One of the hardest things to grasp in the NBA is the fact that Lebron James is 32 years old.
From the kid rocking Zoom Generations in his first game, through the different teams, Finals failures, championships in Miami and CLE, to now being an elder statesman in the League, one thing has been consistent: he has worn a swoosh on-foot.
How does the LeBron 14 compare to the past greats, like the 2, 8, and X? Well, you have to read…
Depending on the floor, great. Or not great. Good, maybe? Really, on a semi-clean, fairly finished floor, the traction was really good. A step below the Rose 7 and Curry 2, but still really good.
The little nubs on the pods wear down quickly, leaving a flat surface across the pods, which actually made the traction better. The large flex grooves also help with grip, allowing you to really dig into the floor and push off easier — more flex equals more of the sole touching the floor, meaning more rubber to grab. But really, Nike, it’s time to drop the translucent — we all know by now what Zoom looks like and most of us can feel it when it’s good, so get us back to solid rubber and consistent traction.
Nike has been on a serious come-up this season, giving us Max Zoom in the KD9, full-length Zoom in the Hyperdunk 2016 Elite (and the regular segmented version wasn’t bad either), and full-length unlocked Zoom in the Jordan XXXI. Now, the massive Zoom pods in the LeBron 14 join the club, and they make the shoe extremely fun.
Even with the Zoom broken into the smaller units, it is still bouncy, responsive, and cushions every landing and step perfectly. It is bottom loaded, under the Phylon, so the extreme response like the KD9 and Jordan XX8 isn’t there. However, it feels more stable than both of those shoes and actually plays smoother in transition because of it.
The heel is Zoom across the whole section and is contained enough that off-center landings never feel like the shoe will roll. Having the pods split like they are also allows for extreme flexibility, something most LeBron shoes lack; it improves traction and court feel while cutting down on foot fatigue.
Mesh, mesh, and more mesh make up the upper of the LeBron XIV. This isn’t bad, but for the price it isn’t T-bone either. The upper is super-soft and feels great on-foot, with the foam between the mesh providing comfort and padding over all stitches and possible hot spots. The toe bumper/rand and the tongue logo feature a supple leather (wish there was more of that here than just the detailing). Flywire appears again in the forefoot to help with lacing and lockdown. Pro Combat padding makes an appearance on the ankle/heel strap. Overall, the materials get the job done in a nice package, but they just don’t feel like $175 materials. If you enjoyed the Soldier X, well, ditto.
Very questionable. The one piece bootie/upper system has been around long enough to make a better showing. The forefoot and midfoot are locked — no movement at all in my testing. The shoe was cinched tight, making the Flywire rub into the foot a little, but movement was nuh-uh.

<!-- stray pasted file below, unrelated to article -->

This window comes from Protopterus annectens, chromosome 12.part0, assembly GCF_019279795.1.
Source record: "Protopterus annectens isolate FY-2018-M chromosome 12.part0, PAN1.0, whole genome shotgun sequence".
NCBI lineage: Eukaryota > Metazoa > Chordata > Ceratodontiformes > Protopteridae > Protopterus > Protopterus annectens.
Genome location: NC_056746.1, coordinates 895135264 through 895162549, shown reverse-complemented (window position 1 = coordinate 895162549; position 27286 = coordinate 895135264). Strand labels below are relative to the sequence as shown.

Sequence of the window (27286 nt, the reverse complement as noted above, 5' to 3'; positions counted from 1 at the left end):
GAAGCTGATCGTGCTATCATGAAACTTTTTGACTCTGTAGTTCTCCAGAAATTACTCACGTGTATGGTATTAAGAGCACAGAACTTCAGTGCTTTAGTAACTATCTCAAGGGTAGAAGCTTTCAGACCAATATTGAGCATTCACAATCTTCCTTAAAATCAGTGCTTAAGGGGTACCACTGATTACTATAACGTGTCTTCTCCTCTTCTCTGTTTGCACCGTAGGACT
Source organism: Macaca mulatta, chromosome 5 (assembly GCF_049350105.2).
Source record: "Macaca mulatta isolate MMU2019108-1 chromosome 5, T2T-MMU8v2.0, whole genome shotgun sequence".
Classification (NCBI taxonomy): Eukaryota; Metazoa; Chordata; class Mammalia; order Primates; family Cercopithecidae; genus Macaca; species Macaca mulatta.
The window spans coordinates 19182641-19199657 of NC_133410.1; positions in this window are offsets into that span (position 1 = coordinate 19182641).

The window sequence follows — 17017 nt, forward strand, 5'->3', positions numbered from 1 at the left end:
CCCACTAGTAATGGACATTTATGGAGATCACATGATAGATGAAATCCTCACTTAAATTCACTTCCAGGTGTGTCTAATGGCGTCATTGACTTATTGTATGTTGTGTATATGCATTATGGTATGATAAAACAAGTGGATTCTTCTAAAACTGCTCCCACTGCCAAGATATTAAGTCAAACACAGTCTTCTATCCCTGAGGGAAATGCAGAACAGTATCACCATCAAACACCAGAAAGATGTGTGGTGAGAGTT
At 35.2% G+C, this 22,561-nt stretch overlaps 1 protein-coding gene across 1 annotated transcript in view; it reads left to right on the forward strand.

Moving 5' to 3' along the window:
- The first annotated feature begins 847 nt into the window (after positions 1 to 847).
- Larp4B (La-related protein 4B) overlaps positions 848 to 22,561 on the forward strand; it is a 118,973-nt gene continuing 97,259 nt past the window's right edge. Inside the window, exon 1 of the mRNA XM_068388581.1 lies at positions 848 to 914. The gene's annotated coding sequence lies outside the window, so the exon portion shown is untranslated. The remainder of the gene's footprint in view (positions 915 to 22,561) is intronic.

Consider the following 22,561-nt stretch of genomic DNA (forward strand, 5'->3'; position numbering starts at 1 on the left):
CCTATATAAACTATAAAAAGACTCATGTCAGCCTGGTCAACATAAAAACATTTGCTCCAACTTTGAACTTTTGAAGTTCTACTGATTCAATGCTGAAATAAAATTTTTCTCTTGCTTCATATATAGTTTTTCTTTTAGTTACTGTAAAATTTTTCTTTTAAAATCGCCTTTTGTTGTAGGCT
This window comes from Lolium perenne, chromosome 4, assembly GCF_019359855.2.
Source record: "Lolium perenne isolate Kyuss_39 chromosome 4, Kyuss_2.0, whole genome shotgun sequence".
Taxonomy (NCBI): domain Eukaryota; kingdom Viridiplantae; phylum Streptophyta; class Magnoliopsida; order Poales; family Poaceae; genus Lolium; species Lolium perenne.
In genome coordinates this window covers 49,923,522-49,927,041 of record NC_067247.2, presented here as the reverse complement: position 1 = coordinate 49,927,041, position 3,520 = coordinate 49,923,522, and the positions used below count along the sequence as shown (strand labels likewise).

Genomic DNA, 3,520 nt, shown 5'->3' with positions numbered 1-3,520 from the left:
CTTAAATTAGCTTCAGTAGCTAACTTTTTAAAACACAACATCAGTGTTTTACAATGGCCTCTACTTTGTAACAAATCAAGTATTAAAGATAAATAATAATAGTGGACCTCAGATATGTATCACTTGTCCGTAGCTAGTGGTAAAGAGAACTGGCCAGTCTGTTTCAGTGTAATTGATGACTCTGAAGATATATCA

Length-wise, true to size was the way to go — about a finger’s width between the big toe and the end of the shoe. The problem was the heel. If the top laces were pulled super tight, heel slip went away. Otherwise, the wide mouth opening and the lack of a strong lacing system led to heel slip every time. The strap was supposed to help, but being a layover (instead of a hook and loop) means there was no force to pull against when tightening it — it just “laid over” the instep. The strap did pull the foot into the heel cup, but the ankle collar was still loose and slipped. If you don’t mind pulling your shoes reallllly tight (I don’t), then fit should be good.
Not much above the midsole, really. The strap does try to pull the foot into that external heel piece, but again, it is working against itself. The biggest help for support is the flexible outsole and wide base. The base keeps you from rolling over on any landings and the outsole is flexible enough that some part of it is able to keep floor contact at (almost) all times.
The midfoot Zoom unit helps with arch support by not letting the bridge fall and injure your foot. The heel cup is low, making the LeBron 14 really feel and play like a low, but it is made of hard plastic and is stable enough to hold you in. The lacing system doesn’t really do anything at all, except heel keep your foot in, so support from that area won’t happen. Overall, this is probably the least supportive LeBron signature ever.
Fun, fun, fun. I never thought a LeBron shoe and fun could be said together. The overall court feel, transition, cushioning, and clean-floor traction make the LeBron 14 feel fast and smooth to play in. The flexibility and lack of Posite wings or support allows the player to feel free and quick, while the Zoom is just responsive enough to keep your legs from dying without bouncing like Tigger.
If you have stayed away from LeBrons in the past because of weight, stiffness, or looking like boots, don’t be scared, because the LeBron 14 is none of those. If you like court feel, speed, and cushioning, the 14 is for you. Whatever the delay from Nike to get these on shelves, do it again — performance should trump technology every time, and when you can include both, like in the LeBron 14, you have a shoe fit for a King.